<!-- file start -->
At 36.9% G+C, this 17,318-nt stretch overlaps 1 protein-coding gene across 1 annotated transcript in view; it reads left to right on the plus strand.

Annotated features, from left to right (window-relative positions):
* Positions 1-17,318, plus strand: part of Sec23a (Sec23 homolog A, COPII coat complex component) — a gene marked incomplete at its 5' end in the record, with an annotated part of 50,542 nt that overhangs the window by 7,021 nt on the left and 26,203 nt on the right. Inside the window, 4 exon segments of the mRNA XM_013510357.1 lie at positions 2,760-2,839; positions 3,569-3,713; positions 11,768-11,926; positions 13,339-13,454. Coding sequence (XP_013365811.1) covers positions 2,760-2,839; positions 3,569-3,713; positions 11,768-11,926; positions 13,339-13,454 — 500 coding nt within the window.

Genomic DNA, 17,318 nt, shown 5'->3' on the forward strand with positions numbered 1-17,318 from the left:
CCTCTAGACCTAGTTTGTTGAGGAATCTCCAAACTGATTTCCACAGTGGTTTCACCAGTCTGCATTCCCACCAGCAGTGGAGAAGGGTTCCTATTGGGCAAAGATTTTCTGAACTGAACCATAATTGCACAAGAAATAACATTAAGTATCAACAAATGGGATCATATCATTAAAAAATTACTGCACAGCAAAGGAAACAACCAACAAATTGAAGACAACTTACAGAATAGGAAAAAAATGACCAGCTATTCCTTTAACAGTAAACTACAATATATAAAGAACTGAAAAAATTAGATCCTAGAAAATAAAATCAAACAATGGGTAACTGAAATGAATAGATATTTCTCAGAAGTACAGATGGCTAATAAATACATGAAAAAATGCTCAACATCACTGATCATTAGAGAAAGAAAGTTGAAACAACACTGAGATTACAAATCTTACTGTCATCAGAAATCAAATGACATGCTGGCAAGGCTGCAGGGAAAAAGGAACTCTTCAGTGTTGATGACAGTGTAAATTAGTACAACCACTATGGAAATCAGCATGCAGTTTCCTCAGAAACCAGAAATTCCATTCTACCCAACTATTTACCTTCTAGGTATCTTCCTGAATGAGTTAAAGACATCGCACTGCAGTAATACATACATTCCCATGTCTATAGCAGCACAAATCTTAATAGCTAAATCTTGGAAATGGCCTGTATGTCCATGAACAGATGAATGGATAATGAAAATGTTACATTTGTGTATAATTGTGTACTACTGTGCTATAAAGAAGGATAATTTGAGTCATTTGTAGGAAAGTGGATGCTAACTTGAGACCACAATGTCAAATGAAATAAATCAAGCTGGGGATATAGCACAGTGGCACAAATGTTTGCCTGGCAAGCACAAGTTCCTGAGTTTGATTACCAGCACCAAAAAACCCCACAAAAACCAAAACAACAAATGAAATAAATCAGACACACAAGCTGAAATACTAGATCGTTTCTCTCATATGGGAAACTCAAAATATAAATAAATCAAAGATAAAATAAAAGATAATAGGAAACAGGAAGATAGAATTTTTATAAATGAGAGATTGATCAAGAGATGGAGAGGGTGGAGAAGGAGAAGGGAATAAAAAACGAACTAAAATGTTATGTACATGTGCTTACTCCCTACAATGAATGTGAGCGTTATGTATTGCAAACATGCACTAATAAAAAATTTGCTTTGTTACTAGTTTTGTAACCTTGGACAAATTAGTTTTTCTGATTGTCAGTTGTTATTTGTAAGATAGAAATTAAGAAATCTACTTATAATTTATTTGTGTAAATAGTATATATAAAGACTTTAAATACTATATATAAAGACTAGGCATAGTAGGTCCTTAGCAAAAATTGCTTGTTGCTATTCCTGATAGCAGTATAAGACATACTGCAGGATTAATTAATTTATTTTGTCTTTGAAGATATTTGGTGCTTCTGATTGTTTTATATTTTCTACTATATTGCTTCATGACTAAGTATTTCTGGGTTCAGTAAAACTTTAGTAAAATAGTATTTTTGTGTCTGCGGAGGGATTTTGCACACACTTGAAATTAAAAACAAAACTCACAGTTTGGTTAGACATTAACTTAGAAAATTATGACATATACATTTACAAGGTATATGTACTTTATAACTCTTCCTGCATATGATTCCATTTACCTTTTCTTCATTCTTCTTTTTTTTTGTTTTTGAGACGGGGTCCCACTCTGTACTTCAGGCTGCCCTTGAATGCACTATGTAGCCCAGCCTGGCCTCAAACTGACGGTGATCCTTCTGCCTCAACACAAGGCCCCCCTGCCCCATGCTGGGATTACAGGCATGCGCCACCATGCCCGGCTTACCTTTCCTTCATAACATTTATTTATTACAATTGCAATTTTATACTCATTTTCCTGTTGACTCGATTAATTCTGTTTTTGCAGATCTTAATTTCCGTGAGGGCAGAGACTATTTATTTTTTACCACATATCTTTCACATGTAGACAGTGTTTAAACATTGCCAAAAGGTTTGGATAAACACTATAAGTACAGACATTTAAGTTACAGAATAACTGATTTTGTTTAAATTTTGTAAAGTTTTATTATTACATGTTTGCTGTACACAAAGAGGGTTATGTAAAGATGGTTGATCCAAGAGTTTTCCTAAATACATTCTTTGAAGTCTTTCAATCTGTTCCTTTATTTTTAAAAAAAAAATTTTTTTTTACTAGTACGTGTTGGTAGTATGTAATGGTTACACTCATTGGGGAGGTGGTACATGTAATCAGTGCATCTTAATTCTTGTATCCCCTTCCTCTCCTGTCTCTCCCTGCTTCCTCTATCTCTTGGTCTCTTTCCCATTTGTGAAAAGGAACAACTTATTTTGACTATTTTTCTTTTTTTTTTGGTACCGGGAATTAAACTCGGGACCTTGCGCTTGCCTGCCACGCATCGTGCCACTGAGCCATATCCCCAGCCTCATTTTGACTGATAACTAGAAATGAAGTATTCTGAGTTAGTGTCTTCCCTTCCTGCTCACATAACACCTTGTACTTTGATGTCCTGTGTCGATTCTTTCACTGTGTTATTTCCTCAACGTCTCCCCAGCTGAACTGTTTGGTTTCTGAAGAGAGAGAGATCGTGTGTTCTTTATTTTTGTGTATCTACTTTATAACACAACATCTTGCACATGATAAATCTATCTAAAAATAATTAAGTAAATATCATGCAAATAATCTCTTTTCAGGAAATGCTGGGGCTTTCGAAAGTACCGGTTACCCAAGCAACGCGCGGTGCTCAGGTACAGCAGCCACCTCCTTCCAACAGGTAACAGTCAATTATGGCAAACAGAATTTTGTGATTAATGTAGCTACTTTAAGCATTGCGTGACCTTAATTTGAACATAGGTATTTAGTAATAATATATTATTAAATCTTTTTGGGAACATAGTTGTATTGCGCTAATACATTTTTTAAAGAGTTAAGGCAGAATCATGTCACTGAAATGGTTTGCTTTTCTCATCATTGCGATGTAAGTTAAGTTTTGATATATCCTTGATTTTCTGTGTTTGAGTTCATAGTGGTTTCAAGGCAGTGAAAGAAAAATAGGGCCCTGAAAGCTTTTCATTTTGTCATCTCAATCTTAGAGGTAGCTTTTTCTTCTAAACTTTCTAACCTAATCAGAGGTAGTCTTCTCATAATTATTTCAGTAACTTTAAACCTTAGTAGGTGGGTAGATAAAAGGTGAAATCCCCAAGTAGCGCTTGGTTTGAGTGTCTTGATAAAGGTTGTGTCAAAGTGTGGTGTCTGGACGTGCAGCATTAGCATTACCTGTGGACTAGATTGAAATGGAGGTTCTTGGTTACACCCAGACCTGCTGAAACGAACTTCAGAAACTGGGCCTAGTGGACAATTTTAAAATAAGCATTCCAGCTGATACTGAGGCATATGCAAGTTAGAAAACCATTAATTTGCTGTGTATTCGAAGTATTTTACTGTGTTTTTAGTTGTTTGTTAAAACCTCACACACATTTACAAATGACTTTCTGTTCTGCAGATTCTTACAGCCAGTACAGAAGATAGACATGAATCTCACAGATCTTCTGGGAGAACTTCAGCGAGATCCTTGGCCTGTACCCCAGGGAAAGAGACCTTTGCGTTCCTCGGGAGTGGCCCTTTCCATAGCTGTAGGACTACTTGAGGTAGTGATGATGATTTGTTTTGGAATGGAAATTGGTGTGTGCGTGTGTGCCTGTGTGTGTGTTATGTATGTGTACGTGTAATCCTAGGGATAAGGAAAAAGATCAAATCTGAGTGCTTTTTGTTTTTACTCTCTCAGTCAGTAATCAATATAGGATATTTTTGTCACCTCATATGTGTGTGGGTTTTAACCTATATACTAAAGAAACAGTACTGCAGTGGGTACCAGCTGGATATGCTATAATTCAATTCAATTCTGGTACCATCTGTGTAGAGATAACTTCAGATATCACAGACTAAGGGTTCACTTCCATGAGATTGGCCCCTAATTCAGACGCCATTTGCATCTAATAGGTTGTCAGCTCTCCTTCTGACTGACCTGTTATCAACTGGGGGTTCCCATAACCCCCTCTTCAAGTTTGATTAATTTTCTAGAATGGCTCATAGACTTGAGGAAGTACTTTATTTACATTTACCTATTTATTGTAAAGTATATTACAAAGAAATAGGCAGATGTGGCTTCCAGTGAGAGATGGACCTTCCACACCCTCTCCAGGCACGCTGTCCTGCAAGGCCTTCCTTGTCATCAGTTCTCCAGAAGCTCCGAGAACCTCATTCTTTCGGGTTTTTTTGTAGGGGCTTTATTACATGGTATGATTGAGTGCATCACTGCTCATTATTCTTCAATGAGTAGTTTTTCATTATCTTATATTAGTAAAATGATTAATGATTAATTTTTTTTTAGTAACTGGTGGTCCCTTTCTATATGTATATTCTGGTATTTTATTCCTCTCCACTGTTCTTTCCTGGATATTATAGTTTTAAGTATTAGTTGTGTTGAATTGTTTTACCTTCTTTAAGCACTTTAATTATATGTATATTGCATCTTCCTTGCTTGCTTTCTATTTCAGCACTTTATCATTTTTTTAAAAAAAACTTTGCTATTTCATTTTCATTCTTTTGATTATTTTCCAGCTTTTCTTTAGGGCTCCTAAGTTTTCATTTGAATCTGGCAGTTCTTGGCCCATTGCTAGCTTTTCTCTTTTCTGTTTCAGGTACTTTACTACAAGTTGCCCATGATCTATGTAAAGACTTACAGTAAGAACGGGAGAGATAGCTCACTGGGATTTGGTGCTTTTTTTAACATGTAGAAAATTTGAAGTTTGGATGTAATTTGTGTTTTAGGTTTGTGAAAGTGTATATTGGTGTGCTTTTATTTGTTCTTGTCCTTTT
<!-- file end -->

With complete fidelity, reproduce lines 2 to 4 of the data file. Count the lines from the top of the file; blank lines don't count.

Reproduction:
Annotated features, from left to right (window-relative positions):
* Positions 1-17,318, plus strand: part of Sec23a (Sec23 homolog A, COPII coat complex component) — a gene marked incomplete at its 5' end in the record, with an annotated part of 50,542 nt that overhangs the window by 7,021 nt on the left and 26,203 nt on the right. Inside the window, 4 exon segments of the mRNA XM_013510357.1 lie at positions 2,760-2,839; positions 3,569-3,713; positions 11,768-11,926; positions 13,339-13,454. Coding sequence (XP_013365811.1) covers positions 2,760-2,839; positions 3,569-3,713; positions 11,768-11,926; positions 13,339-13,454 — 500 coding nt within the window.

Genomic DNA, 17,318 nt, shown 5'->3' on the forward strand with positions numbered 1-17,318 from the left: